Diana Calvert is so over high school. Who cares if Olivia hates her? And David needs to forget about having a crush on her STAT. Even Emma’s crazy fashion choices can’t keep Diana entertained. All she can hope for is a dance scholarship to a college as far away as possible from too-small, too-boring, too-nothing-ever-happens New Freedom, PA.

Then Diana meets Nicholas Woodhaven. He’s pale, angry…yet weirdly charming. And she can’t stop thinking about him. The more time they spend together, the more she wonders who – or what – he really is. Because he isn’t anything like the other guys she knows. Not with the whole only-going-out-at-night thing. And living with his creepy aunt instead of his parents. Not to mention, he doesn't even go to school!

Just when Diana thinks she’s got Nicholas all figured out, people in her small, nothing-ever-happens town start dying. She has to wonder – can she trust him? And even more alarming – could she be next?

A murder mystery with a paranormal twist, Moon Child is best read under the covers with a flashlight...if you dare!
Add to your shelf on Goodreads!
Now available on Amazon!



By Blood

A Companion Novel to Moon Child





For 17-year-old Emma Wong, spending a summer in England should be a dream come true. Gorgeous scenery? Check. Lots of hot guys with accents? Yes, please.
Spending two months with her mom, Dr. Mike (don’t call him her stepdad), and their pooping, puking infant son? Not what she had in mind. It’s a disaster even her favorite cherry red leather jacket can’t fix (leather and spit-up do notmix).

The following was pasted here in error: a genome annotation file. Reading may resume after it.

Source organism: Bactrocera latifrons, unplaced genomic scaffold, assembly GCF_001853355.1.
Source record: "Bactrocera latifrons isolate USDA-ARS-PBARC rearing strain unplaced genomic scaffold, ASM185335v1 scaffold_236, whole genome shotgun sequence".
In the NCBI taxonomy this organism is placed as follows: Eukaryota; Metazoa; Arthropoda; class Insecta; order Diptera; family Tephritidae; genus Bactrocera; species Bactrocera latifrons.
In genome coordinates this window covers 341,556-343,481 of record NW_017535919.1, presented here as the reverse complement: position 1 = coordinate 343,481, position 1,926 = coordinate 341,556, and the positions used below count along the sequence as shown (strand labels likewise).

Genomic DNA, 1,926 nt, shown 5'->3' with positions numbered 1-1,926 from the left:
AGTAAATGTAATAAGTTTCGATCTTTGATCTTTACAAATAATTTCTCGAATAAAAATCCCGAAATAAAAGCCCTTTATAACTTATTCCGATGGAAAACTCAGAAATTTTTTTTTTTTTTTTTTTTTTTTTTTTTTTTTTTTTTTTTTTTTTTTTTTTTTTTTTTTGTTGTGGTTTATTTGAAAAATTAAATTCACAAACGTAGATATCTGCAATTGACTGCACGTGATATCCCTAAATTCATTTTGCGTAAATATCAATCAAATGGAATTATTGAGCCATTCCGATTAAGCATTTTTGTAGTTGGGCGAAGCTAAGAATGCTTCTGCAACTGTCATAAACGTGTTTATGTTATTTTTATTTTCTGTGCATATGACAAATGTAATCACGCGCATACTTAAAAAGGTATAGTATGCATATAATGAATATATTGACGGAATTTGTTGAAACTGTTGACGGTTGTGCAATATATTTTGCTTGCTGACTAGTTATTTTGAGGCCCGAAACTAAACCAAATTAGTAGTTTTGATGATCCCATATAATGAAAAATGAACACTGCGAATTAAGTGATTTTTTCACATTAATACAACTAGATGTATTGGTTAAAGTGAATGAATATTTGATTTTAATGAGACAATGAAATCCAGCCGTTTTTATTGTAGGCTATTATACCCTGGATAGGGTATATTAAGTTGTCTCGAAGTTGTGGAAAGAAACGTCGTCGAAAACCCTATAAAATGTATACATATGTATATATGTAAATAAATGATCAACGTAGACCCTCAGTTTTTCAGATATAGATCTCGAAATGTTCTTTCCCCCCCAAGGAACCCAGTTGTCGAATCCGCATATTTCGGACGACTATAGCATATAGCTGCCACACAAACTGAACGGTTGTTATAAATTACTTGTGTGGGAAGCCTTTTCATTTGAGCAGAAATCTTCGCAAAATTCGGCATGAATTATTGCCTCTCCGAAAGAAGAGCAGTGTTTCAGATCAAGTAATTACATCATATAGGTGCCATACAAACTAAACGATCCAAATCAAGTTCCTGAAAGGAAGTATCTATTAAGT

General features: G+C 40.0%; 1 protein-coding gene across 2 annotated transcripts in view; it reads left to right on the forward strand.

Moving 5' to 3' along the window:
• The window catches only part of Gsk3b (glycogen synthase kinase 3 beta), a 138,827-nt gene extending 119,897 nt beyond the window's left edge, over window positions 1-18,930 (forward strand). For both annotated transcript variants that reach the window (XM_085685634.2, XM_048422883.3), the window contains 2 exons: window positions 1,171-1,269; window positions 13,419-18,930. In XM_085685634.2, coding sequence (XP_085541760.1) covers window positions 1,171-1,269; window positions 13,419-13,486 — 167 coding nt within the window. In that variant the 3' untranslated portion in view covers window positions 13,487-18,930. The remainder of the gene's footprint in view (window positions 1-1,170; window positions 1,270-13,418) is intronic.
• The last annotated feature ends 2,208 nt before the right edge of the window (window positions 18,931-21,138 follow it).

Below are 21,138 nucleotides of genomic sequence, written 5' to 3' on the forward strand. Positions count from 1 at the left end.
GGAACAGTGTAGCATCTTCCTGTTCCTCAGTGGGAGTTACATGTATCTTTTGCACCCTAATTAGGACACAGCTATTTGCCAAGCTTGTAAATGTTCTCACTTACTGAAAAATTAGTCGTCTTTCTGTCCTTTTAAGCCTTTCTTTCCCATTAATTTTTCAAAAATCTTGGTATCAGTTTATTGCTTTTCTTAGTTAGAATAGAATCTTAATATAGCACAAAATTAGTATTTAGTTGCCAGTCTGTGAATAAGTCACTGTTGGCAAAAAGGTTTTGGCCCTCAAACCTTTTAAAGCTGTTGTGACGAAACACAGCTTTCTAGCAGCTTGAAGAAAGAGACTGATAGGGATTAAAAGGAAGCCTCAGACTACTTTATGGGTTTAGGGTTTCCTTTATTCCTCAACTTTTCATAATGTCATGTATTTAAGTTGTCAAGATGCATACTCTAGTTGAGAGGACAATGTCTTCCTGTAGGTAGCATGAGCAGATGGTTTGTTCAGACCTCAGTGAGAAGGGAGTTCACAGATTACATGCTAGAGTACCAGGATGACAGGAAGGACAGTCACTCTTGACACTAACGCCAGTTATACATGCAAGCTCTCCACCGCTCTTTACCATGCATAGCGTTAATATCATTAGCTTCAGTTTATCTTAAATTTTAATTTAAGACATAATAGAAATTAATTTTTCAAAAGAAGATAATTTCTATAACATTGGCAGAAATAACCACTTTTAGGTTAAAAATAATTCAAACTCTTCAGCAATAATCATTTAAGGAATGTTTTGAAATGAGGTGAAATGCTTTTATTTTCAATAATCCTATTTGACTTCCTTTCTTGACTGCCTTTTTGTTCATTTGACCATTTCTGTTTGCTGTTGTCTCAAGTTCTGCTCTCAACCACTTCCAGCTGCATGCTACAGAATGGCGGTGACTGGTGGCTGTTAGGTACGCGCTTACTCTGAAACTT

Not only does she get put on diaper duty (gag), but there’s also Dr. Mike’s cute research assistant to contend with. The only thing more embarrassing than her trying to plant one on him hours after they meet is knowing he’ll be a witness to her family’s dysfunction all. summer. long.
So when Emma meets a mysterious girl who happens to be a Druid, the summer suddenly promises to be far more intriguing than she expected. Powerful rituals, new friends, an intoxicating sense of freedom...and Simon, the sexy foreign stranger she was hoping for. It’s all a perfect distraction from dirty diapers and awkward family dinners.
Trouble is, intriguing doesn’t often mean simple. And Emma is about to discover just how not simple her life really is.
Add to your shelf on Goodreads!
Now available on Amazon, and most ebook retailers.

Tuesday, November 19, 2013

Top Ten Tuesday (41)


Top Ten Tuesday is hosted by the  Broke and the Bookish!